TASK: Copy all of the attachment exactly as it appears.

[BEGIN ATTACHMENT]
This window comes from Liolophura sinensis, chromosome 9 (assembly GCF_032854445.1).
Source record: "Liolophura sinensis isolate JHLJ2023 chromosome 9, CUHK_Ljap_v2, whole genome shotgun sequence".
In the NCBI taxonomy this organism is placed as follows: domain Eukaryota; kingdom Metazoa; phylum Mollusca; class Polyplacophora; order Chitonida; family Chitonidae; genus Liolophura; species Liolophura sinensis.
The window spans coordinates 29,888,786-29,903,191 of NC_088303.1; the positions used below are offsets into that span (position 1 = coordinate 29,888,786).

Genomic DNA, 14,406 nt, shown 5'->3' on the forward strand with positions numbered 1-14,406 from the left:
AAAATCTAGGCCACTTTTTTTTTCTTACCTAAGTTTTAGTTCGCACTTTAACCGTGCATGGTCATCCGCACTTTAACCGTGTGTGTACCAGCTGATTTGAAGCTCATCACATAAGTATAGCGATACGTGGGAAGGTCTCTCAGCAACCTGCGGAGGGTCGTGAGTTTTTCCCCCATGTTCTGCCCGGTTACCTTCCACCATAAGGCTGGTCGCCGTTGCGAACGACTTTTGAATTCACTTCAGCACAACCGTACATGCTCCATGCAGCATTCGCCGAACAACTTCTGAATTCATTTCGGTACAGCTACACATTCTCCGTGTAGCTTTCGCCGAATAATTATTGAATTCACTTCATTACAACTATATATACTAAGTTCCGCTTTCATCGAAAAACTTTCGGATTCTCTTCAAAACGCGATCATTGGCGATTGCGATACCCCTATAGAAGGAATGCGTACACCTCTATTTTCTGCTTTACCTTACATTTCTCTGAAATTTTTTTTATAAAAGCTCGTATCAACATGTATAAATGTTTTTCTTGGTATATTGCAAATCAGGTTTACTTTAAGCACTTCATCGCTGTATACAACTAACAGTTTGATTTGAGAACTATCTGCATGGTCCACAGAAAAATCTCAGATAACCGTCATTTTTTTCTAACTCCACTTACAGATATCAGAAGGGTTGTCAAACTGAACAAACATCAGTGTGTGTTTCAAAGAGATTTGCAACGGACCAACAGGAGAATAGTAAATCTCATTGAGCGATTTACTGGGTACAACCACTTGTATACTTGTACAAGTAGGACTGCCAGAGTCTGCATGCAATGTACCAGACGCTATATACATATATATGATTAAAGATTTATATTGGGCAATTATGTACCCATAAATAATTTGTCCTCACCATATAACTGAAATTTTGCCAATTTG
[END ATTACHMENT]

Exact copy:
This window comes from Liolophura sinensis, chromosome 9 (assembly GCF_032854445.1).
Source record: "Liolophura sinensis isolate JHLJ2023 chromosome 9, CUHK_Ljap_v2, whole genome shotgun sequence".
In the NCBI taxonomy this organism is placed as follows: domain Eukaryota; kingdom Metazoa; phylum Mollusca; class Polyplacophora; order Chitonida; family Chitonidae; genus Liolophura; species Liolophura sinensis.
The window spans coordinates 29,888,786-29,903,191 of NC_088303.1; the positions used below are offsets into that span (position 1 = coordinate 29,888,786).

Genomic DNA, 14,406 nt, shown 5'->3' on the forward strand with positions numbered 1-14,406 from the left:
AAAATCTAGGCCACTTTTTTTTTCTTACCTAAGTTTTAGTTCGCACTTTAACCGTGCATGGTCATCCGCACTTTAACCGTGTGTGTACCAGCTGATTTGAAGCTCATCACATAAGTATAGCGATACGTGGGAAGGTCTCTCAGCAACCTGCGGAGGGTCGTGAGTTTTTCCCCCATGTTCTGCCCGGTTACCTTCCACCATAAGGCTGGTCGCCGTTGCGAACGACTTTTGAATTCACTTCAGCACAACCGTACATGCTCCATGCAGCATTCGCCGAACAACTTCTGAATTCATTTCGGTACAGCTACACATTCTCCGTGTAGCTTTCGCCGAATAATTATTGAATTCACTTCATTACAACTATATATACTAAGTTCCGCTTTCATCGAAAAACTTTCGGATTCTCTTCAAAACGCGATCATTGGCGATTGCGATACCCCTATAGAAGGAATGCGTACACCTCTATTTTCTGCTTTACCTTACATTTCTCTGAAATTTTTTTTATAAAAGCTCGTATCAACATGTATAAATGTTTTTCTTGGTATATTGCAAATCAGGTTTACTTTAAGCACTTCATCGCTGTATACAACTAACAGTTTGATTTGAGAACTATCTGCATGGTCCACAGAAAAATCTCAGATAACCGTCATTTTTTTCTAACTCCACTTACAGATATCAGAAGGGTTGTCAAACTGAACAAACATCAGTGTGTGTTTCAAAGAGATTTGCAACGGACCAACAGGAGAATAGTAAATCTCATTGAGCGATTTACTGGGTACAACCACTTGTATACTTGTACAAGTAGGACTGCCAGAGTCTGCATGCAATGTACCAGACGCTATATACATATATATGATTAAAGATTTATATTGGGCAATTATGTACCCATAAATAATTTGTCCTCACCATATAACTGAAATTTTGCCAATTTG